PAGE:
In the attached paper, we have shown that concomitant bending and stretching, whatever their value, concur to make bending stiffness decrease; moreover, concomitant bending and stretching make the stretching stiffness (or the Young modulus) increase until the applied forces reach a threshold value, then they make it decrease. Said differently, graphene is softer to bend when stretched and bent and harder to stretch when bent and moderately stretched.
In the attached paper, recently appeared on Computer Physics Communications, we have proposed an analytical benchmark and a simple consistent Mathematica program for graphene and carbon nanotubes, that may serve to test any molecular dynamics code implemented with REBO potentials. By exploiting the benchmark, we checked results produced by LAMMPS (Large-scale Atomic/Molecular Massively Parallel Simulator) when adopting the second generation Brenner potential, we made evident that this code in its current implementation produces results which are offset from those of the benchmark by a significant amount, and provided evidence of the reason.
Two-Dimensional (2D) materials have been widely studied since the discovery of graphene in 2004.Many of the initial works on the various 2D materials (graphene, MoS2 and other transition metal dichalcogenides, black phosphorus, and others like the monochalcogenides) by mechanicians focused on issues like ideal strength, and appropriate methods to calculate the bending modulus.Some of these, and other issues, were reviewed by Sulin Zhang in a J-Club from March 2015 (http://imechanica
http://dx.doi.org/10.1142/S1758825116500216Molecular dynamics (MD) simulations are performed to investigate the adsorption mechanics and conformational dynamics of single and multiple bovine serum albumin (BSA) peptide segments on single-layer graphene through analysis of parameters such as the root-mean-square displacements, number of hydrogen bonds, helical content, inter- action energies, and motions of mass center of the peptides.
The Poisson's ratio characterizes the resultant strain in the lateral direction for a material under longitudinal deformation. Though negative Poisson's ratios (NPR) are theoretically possible within continuum elasticity, they are most frequently observed in engineered materials and structures, as they are not intrinsic to many materials. In this work, we report NPR in single-layer graphene ribbons, which results from the compressive edge stress induced warping of the edges.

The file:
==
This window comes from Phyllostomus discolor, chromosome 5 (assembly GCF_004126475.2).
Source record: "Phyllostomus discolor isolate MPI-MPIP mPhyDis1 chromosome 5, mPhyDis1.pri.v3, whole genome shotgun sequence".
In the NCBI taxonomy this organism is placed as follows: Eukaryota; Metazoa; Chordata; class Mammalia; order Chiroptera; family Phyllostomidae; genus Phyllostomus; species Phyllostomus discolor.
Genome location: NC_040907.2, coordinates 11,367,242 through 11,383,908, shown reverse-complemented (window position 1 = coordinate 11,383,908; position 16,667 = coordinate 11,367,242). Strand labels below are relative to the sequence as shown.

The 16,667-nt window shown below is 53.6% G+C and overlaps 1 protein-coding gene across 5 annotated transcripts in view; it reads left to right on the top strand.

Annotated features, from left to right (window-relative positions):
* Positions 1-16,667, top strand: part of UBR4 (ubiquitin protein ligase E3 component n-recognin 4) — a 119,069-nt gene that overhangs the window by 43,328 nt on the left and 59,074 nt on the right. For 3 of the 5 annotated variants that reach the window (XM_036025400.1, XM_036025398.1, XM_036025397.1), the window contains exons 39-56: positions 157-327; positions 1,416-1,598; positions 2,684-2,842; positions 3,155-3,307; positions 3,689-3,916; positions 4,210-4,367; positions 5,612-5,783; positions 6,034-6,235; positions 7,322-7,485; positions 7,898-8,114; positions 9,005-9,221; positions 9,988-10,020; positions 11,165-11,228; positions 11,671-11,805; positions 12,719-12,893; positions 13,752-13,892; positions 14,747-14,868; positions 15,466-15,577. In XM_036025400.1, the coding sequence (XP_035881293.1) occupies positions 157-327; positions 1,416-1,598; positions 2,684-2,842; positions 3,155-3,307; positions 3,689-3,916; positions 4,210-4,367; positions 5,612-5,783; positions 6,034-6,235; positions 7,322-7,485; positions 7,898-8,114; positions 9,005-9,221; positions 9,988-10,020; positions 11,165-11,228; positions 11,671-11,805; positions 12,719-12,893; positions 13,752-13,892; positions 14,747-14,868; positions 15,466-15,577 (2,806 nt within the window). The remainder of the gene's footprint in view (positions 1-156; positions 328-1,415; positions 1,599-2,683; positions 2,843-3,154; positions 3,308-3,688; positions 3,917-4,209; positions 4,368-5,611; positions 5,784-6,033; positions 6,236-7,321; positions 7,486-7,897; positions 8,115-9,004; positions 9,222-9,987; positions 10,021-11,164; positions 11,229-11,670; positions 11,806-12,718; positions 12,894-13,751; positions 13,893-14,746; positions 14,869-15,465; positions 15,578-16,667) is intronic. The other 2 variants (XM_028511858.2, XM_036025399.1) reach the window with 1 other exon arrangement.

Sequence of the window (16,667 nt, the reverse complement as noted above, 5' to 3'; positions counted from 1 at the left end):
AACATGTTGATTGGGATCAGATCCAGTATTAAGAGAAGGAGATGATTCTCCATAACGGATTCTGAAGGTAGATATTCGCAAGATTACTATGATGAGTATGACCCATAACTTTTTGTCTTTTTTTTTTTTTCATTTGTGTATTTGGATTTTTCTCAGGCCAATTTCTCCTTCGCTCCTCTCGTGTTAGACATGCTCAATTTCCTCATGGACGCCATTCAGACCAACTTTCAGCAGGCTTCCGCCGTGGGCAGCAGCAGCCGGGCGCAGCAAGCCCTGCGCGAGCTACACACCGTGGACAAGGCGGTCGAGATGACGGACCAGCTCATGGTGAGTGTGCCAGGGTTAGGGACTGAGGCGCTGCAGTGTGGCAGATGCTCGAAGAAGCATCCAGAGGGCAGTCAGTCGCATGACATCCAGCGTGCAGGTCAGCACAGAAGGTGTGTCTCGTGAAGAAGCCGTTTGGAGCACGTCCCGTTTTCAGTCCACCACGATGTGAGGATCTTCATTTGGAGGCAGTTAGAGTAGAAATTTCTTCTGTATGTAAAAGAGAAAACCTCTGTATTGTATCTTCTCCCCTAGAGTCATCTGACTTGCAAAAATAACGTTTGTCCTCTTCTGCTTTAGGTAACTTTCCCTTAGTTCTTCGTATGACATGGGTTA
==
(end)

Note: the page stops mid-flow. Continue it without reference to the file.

In the attached paper we have shown that graphene and carbon nanotubes are in a self-stress state in their natural equilibrium state, that is, the state prior to the application of external loads. We have identified different sources of self-stresses and accurately evaluated them; we have shown that they are by no means negligible with respect to load-related nanostresses.
http://pubs.acs.org/doi/abs/10.1021/acsami.5b05615 Studies reveal that biomolecules can form intriguing molecular structures with fascinating functionalities upon interaction with graphene. Then, interesting questions arise. How does silk fibroin interact with graphene? Does such interaction lead to an enhancement in its mechanical properties?
Recent experiments reveal that a scanning tunneling microscopy (STM) probe tip can generate a highly localized strain field in a graphene drumhead, which in turn leads to pseudomagnetic fields in the graphene that can spatially confine graphene charge carriers in a way similar to a lithographically defined quantum dot (QD). While these experimental findings are intriguing, their further implementation in nanoelectronic devices hinges upon the knowledge of key underpinning parameters, which still remain elusive.
The current paper focuses on investigating deformation mechanism of graphene sheets in a graphene reinforced polyethylene (Gn–PE) nanocomposite. Classical molecular dynamics (MD) simulation was conducted on large Gn–PE systems. Different spatial arrangements of graphene sheets were considered in order to study the effect of nonlocal interaction among the graphenes. In all the cases 5% weight concentration of graphene was considered in order to prepare atomistic models for Gn–PE.
In armchair graphene sheets, crack propagates perpendicular to the applied strain, whereas crack propagation in zigzag sheets occurs at an angle to the straining direction. This occurs due to different bond structure along armchair and zigzag directions as shown in Fig. 1. Videos 1 and 2 show the fracture of armchair and zigzag sheets, respectively.
Fig. 1: Armchair and zigzag directions of graohene